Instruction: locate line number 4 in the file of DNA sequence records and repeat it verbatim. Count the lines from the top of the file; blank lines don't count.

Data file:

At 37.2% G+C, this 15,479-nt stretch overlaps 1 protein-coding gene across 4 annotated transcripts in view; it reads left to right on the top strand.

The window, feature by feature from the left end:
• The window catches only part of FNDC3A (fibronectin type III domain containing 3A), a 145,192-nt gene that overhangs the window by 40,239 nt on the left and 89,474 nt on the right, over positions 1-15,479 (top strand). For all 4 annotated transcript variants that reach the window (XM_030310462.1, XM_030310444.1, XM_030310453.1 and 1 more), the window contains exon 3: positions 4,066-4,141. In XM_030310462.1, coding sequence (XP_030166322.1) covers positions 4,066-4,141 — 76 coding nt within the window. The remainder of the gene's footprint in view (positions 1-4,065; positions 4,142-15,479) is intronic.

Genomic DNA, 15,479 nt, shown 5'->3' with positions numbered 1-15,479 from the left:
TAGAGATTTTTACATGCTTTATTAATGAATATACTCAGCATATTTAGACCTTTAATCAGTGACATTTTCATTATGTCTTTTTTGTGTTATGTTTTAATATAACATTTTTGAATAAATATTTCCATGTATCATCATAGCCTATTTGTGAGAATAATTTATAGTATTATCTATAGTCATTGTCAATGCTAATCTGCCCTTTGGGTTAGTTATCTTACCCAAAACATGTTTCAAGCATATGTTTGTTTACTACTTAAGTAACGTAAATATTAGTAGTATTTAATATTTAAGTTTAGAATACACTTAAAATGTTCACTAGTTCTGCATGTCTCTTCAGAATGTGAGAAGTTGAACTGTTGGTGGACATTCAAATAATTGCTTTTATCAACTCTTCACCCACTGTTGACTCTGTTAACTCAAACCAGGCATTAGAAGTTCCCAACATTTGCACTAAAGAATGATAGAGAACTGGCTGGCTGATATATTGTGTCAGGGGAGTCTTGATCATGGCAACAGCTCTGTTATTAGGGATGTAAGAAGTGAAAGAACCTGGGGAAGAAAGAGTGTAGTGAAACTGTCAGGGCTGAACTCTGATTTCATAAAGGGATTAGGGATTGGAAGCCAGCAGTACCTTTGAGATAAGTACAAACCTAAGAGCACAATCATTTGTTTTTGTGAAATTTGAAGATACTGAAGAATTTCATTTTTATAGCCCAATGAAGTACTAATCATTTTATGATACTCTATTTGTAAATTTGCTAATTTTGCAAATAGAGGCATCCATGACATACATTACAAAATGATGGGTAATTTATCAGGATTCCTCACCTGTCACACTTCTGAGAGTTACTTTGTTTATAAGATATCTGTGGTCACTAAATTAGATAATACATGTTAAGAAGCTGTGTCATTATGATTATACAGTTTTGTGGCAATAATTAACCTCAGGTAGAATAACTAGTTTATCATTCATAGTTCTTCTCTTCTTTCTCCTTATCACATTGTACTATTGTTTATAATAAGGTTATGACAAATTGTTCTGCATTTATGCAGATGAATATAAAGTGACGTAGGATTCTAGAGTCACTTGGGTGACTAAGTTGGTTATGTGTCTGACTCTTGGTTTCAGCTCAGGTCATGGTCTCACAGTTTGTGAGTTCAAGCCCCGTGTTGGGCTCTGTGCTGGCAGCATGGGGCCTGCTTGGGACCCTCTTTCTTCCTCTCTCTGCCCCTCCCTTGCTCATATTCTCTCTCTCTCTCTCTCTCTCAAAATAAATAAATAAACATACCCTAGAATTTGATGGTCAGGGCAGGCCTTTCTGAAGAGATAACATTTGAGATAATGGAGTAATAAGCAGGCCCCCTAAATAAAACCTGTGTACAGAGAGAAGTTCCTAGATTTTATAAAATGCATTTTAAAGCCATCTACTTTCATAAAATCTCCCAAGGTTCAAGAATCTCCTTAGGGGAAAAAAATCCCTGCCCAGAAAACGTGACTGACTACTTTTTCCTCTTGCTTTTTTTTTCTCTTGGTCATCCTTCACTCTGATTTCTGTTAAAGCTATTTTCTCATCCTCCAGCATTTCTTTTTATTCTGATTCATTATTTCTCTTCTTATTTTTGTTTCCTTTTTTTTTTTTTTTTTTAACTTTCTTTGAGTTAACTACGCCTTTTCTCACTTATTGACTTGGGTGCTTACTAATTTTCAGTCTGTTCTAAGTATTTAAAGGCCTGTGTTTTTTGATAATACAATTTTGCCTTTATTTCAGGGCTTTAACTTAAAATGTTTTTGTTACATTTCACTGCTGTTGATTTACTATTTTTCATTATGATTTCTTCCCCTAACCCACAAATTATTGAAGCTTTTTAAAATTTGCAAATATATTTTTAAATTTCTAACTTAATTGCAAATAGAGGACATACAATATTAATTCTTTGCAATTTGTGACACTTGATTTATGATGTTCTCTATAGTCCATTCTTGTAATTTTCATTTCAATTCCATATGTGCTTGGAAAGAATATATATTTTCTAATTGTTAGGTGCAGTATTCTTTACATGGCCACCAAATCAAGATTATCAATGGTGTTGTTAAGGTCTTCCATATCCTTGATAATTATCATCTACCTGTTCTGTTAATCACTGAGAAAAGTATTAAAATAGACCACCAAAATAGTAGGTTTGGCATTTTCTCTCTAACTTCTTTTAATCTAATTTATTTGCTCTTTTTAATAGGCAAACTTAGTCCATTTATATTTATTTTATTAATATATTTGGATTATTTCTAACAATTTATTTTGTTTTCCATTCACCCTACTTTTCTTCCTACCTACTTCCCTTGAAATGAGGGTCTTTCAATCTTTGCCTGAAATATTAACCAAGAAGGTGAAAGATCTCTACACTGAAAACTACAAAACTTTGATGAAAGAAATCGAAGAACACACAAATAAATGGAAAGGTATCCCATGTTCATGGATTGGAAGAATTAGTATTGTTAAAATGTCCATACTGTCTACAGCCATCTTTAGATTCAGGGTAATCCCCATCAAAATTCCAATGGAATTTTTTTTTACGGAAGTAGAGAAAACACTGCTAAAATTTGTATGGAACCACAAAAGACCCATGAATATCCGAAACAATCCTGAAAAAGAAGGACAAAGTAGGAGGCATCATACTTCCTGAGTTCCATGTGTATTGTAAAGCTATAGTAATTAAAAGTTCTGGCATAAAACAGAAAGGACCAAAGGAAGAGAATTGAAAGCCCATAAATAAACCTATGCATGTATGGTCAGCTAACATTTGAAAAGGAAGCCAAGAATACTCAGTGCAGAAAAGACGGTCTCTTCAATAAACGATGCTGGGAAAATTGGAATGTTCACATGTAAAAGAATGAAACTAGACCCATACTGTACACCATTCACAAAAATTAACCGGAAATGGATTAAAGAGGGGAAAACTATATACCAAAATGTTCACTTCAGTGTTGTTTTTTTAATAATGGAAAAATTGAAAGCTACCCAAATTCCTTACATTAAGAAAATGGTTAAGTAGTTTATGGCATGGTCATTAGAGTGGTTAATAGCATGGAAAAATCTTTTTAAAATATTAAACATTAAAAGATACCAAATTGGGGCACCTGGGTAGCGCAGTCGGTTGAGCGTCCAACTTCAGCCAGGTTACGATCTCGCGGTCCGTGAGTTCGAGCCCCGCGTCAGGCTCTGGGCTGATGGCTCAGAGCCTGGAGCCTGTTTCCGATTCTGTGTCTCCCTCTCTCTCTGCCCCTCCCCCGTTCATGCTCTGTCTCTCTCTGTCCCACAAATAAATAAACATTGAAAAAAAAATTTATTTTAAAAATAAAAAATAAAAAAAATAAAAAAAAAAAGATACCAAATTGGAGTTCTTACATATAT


Genomic DNA, 15,479 nt, shown 5'->3' with positions numbered 1-15,479 from the left: